The way we watch movies has changed drastically over the last 15 years. VHS tapes went extinct and DVD’s became king. The invention of Blu-Ray became the best new thing. Redbox made movies quicker and easier to obtain. Netflix made watching movies even more convenient through online streaming. The once renowned Blockbuster empire fell to its knees. Despite all of these changes, the movie theater industry has come away relatively unscathed. Now, a new competitor is looking to challenge the way we see movies on the silver screen. That competitor is called MoviePass, and they are offering members the ability to see hundreds of movies at the theater for only $9.95 per month.
MoviePass started 6 years ago as the brainchild of entertainment experts Stacy Spikes and Hamet Watt. It is currently operated by former Redbox and Netflix executive Mitch Lowe, who has a reputation for upsetting the status-quo and helping revolutionize the industry. In an article with Variety, Mike Lowe said: “MoviePass’ patented technology will allow millions of consumers to go to the movies more than ever and is proven to substantially increase attendance for the theaters.” According to their website, they support more than 91% of theaters nationwide. There are no contracts, so you can unsubscribe at any time with no fear of penalties.
How Does MoviePass Work?
Once you register your account on their website, you will be shipped your very own MoviePass card within 5-7 business days. When you want to see a new movie, just head over to your theater of choice, sign in to the MoviePass mobile app with location-enabled, select the movie then screen time from the listings, and voila! The exact amount for the ticket will be loaded onto your MoviePass card just like magic! You can only see one movie per day, but not in IMAX or 3D. However, you can see a movie on the first day it hits theaters.
In this interview with CNET, Lowe explains. “Essentially, it’s a Mastercard…Our patent is kind of a remote, GPS-driven credit card authorization technology…You pick the movie, the theater, and the showtime, and when you get within 100 yards of the theater with your phone, you check-in.” He continues, “within two seconds, it makes that credit card work – but only at those machines, for only about 30 minutes and only for the amount the ticket costs.” So no, don’t try to buy popcorn and snacks with the card. It only works for movies.
Okay, So What’s the Catch?
That’s a tricky question to answer. There is good and bad news to this new price change. The good news is you can literally see 31 movies in the theater for only $10 with no contracts (it used to be $50!). The bad news is there are no contracts, so they can change the price whenever they feel like it, which they have done in the past. However, you can unsubscribe if it changes, or if you don’t like it. Also, MoviePass has come out to say they can guarantee the $10 price tag for 12 months. Oh, before I forget, the largest movie theater chain in the nation hates them.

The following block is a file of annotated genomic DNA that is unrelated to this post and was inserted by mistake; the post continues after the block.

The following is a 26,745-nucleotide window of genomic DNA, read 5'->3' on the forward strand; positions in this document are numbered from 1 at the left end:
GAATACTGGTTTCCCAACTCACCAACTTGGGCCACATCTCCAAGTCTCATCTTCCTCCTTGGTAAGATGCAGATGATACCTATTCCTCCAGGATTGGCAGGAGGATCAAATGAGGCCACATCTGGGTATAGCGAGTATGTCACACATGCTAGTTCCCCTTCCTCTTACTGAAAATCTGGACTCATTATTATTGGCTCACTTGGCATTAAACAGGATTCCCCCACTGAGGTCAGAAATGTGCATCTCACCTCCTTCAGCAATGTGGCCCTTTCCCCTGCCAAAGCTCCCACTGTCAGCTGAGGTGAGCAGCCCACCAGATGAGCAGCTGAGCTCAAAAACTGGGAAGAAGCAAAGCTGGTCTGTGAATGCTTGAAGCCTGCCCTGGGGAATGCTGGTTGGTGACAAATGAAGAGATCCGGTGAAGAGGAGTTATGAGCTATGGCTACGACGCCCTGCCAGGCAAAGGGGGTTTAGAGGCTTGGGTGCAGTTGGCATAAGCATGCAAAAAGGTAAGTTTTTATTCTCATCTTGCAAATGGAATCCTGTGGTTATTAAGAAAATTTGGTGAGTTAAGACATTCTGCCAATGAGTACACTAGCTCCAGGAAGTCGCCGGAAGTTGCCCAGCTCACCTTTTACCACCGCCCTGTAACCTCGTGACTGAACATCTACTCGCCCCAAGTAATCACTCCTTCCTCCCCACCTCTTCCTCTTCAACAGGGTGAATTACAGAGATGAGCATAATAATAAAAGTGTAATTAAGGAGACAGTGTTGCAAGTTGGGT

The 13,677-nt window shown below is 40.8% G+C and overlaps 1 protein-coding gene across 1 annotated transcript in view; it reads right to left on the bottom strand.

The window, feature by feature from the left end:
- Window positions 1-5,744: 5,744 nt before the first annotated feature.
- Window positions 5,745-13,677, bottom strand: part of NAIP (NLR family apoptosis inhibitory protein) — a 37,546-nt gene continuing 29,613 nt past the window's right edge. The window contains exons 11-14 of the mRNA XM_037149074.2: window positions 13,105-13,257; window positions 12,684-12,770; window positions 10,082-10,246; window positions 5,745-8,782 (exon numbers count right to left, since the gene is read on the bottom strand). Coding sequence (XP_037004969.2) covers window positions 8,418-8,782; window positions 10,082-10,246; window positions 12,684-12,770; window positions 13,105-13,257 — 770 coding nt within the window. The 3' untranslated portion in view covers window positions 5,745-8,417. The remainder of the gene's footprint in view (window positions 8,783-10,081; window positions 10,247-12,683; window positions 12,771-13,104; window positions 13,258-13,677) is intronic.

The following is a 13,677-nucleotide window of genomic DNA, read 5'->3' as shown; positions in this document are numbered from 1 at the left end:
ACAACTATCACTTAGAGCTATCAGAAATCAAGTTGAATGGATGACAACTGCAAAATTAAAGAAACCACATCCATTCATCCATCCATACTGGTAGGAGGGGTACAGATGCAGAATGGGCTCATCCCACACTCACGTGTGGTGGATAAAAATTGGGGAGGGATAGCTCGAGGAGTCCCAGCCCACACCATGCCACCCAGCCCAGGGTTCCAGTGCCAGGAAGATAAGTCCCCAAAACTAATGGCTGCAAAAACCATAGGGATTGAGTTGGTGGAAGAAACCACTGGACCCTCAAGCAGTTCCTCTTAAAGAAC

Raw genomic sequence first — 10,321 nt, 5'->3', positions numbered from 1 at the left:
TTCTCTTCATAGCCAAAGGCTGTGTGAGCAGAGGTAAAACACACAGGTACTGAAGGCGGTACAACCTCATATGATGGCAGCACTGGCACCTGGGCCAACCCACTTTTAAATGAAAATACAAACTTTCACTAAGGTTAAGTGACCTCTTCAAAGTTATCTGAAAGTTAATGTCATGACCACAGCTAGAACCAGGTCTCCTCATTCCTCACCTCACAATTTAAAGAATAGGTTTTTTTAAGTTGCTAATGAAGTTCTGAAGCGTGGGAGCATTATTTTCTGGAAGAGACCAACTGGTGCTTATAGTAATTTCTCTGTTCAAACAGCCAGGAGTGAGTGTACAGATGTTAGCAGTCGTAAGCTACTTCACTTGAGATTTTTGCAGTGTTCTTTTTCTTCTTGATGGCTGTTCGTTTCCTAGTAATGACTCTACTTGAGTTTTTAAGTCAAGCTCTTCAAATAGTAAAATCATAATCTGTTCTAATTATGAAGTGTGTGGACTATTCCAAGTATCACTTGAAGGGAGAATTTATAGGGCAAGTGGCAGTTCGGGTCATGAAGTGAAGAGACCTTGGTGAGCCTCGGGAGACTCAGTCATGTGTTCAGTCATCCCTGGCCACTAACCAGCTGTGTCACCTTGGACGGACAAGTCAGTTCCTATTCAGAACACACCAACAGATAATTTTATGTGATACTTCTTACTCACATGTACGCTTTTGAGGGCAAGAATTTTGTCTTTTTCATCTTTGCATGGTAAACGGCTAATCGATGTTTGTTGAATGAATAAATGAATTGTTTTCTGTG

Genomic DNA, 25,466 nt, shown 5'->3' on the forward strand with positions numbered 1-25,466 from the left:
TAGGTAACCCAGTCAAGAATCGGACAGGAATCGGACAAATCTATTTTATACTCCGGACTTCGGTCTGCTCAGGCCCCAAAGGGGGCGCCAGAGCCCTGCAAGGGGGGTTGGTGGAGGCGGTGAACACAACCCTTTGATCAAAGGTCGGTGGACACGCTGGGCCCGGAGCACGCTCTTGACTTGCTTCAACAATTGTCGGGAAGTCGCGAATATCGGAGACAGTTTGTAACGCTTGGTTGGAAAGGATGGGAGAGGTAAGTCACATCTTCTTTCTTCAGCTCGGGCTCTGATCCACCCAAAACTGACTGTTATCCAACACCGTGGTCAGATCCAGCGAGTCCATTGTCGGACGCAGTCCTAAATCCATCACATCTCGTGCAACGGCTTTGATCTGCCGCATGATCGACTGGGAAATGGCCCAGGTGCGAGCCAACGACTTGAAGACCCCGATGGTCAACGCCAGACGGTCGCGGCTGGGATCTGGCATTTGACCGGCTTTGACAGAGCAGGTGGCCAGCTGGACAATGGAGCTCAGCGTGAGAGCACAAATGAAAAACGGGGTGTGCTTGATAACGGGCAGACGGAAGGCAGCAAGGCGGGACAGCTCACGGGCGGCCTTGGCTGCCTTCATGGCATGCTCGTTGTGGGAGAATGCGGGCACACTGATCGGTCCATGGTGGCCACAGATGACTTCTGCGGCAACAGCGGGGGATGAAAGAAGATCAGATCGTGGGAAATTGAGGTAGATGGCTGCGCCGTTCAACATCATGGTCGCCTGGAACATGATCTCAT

After MoviePass announced the price drop on Tuesday, AMC released a statement where they call the business “shaky”, “unsustainable”, and claim it only sets up moviegoers for disappointment. They also mention that “AMC is consulting with its attorneys to determine if or how AMC can prevent a subscription program…from being used at AMC Theatres”. It’s not hard to see how much AMC dislikes the idea behind MoviePass, but is that distaste warranted?
Why All The Hate?
In this article by Business Insider, Mike Lowe says, “They don’t understand our business model…Even active moviegoers had to think is $14.95 really worth it? At $9.95, even people who rarely go say I’d be crazy not to do that.” He continues, “The fascinating thing is we use a MasterCard debit card. We pay full price for the tickets we buy.” In the previously mentioned article by CNET, Lowe reiterates and expands upon that last sentence. “We pay the full price of the ticket, whether our customers want to go to one movie or ten movies…What’s crazy about AMC’s statement is our customers go twice as often, spend 123 percent more on concessions each time — which is at least 80 percent margins for the theaters — and we pay full price.”
These statements make me wonder why AMC is so angry. They still receive the full price of each ticket; the only one losing money here is MoviePass, so why are they so upset? A few months ago an article from Variety announced that “research demonstrates that [MoviePass] can help theaters attract crowds and claims that its $30-$45-a-month program boosts attendance by 111%.” If that research is accurate, the new price of $9.95 is sure to cause a large increase in attendance to theaters, AMC included, thus bringing in more money for theaters like AMC. Why hate free money?
Although the fate of MoviePass is unknown, and we’re not sure how long this price will last, one thing is certain: It’s worth a shot. For $10 you can see 30 movies per month, which is an unbelievably good deal; anything more than one movie is a discount to you. Whether or not you decide to try MoviePass is up to you, but I know I’ll be trying it out. I’ll be taking advantage of this discount while I can. Even if the company ends up flopping, at least I can say I was a part of it. Thanks for reading!